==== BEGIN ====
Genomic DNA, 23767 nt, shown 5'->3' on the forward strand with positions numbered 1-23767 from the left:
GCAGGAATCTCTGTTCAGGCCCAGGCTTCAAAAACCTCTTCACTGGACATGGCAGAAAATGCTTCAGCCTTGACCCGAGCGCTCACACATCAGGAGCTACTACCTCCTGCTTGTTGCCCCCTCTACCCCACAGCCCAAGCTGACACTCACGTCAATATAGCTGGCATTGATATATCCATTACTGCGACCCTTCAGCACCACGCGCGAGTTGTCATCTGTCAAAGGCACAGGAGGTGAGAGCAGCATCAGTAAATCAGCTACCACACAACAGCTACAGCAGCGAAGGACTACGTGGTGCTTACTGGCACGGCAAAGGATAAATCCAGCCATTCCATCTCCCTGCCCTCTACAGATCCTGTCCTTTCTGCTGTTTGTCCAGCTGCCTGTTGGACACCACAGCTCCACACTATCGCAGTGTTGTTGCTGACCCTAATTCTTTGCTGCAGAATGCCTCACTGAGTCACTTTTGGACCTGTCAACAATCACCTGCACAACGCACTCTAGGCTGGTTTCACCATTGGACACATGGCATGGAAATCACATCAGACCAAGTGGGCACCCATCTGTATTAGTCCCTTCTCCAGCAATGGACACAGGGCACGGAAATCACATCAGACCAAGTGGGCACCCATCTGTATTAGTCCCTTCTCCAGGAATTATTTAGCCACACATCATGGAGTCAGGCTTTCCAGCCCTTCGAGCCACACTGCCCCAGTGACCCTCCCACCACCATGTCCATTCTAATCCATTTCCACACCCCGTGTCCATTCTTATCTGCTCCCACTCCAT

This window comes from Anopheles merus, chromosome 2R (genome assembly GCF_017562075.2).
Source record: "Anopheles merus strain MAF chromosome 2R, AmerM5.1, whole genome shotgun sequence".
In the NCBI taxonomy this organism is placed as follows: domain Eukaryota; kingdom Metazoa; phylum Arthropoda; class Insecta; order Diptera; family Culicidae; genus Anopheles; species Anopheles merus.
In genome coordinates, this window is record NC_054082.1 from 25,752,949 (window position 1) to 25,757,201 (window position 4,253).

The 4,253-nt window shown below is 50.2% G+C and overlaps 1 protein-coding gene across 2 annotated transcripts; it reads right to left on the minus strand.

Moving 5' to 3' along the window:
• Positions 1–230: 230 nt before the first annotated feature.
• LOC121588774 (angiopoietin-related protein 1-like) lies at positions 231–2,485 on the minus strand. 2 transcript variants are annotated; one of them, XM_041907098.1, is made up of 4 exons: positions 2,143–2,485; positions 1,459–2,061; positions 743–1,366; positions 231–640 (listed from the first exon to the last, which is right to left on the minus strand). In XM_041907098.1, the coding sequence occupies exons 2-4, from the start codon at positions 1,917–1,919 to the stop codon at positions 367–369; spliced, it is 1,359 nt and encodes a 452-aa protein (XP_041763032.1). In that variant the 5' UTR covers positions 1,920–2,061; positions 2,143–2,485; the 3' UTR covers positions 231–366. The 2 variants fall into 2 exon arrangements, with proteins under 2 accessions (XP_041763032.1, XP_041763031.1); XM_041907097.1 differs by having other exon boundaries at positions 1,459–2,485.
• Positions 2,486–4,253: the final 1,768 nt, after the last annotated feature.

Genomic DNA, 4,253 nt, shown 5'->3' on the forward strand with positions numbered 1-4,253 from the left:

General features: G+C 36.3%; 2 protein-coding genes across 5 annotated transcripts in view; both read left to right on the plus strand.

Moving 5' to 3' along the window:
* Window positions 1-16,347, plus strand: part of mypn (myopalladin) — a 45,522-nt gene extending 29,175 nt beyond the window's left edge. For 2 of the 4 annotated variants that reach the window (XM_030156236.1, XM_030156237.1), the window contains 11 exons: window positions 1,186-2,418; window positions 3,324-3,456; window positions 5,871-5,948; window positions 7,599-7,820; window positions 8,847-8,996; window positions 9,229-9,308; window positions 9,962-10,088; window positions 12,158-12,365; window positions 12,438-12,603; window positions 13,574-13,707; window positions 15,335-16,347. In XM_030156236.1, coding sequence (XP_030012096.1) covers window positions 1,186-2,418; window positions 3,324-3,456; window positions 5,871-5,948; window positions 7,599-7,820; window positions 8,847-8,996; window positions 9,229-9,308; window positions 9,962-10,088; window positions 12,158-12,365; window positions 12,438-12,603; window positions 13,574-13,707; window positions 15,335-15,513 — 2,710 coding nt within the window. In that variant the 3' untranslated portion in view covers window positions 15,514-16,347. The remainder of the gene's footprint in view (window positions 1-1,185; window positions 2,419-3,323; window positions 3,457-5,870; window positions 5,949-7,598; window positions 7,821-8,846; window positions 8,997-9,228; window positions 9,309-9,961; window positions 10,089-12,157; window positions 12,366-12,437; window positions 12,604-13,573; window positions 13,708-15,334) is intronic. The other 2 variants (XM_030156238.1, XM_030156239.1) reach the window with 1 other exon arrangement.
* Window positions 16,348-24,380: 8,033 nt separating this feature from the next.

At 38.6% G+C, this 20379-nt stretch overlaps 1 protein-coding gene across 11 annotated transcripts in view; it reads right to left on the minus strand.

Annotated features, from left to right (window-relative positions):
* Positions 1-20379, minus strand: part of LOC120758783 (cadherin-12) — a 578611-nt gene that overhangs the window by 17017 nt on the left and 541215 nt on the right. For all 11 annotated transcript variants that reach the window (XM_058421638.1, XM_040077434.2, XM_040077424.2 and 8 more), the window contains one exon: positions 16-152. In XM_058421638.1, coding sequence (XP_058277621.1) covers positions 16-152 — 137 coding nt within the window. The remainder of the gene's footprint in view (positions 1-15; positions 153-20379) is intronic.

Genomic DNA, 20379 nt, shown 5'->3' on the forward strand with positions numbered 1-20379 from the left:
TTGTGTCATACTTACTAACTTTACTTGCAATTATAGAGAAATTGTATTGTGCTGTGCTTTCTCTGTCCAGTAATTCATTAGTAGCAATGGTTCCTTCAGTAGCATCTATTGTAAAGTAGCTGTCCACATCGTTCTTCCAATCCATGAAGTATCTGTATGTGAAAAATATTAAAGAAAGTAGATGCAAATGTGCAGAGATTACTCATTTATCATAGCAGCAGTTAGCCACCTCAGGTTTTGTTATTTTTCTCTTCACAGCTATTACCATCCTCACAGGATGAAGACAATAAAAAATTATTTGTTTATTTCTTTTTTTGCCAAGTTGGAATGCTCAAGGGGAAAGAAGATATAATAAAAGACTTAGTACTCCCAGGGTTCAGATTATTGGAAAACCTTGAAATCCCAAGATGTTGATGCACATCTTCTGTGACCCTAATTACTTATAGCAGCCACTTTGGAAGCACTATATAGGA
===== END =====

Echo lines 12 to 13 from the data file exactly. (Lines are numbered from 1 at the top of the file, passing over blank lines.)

Genomic DNA, 4,253 nt, shown 5'->3' on the forward strand with positions numbered 1-4,253 from the left:

General features: G+C 36.3%; 2 protein-coding genes across 5 annotated transcripts in view; both read left to right on the plus strand.